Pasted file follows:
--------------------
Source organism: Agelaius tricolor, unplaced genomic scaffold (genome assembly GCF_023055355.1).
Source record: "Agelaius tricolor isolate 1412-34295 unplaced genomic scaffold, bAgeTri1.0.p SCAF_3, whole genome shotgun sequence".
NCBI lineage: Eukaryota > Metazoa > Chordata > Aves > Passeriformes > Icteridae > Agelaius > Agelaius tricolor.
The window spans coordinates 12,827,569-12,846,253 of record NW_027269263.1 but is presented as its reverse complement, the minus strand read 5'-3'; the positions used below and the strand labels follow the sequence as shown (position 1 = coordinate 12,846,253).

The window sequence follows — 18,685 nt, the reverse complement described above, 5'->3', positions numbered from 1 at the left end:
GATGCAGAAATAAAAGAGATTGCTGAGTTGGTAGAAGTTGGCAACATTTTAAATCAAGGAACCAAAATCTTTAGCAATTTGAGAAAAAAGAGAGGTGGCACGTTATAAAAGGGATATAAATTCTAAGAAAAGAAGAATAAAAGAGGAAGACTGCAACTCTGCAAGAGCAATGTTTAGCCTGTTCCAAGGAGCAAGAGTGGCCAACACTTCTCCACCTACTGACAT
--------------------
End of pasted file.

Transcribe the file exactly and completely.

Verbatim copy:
Source organism: Agelaius tricolor, unplaced genomic scaffold (genome assembly GCF_023055355.1).
Source record: "Agelaius tricolor isolate 1412-34295 unplaced genomic scaffold, bAgeTri1.0.p SCAF_3, whole genome shotgun sequence".
NCBI lineage: Eukaryota > Metazoa > Chordata > Aves > Passeriformes > Icteridae > Agelaius > Agelaius tricolor.
The window spans coordinates 12,827,569-12,846,253 of record NW_027269263.1 but is presented as its reverse complement, the minus strand read 5'-3'; the positions used below and the strand labels follow the sequence as shown (position 1 = coordinate 12,846,253).

The window sequence follows — 18,685 nt, the reverse complement described above, 5'->3', positions numbered from 1 at the left end:
GATGCAGAAATAAAAGAGATTGCTGAGTTGGTAGAAGTTGGCAACATTTTAAATCAAGGAACCAAAATCTTTAGCAATTTGAGAAAAAAGAGAGGTGGCACGTTATAAAAGGGATATAAATTCTAAGAAAAGAAGAATAAAAGAGGAAGACTGCAACTCTGCAAGAGCAATGTTTAGCCTGTTCCAAGGAGCAAGAGTGGCCAACACTTCTCCACCTACTGACAT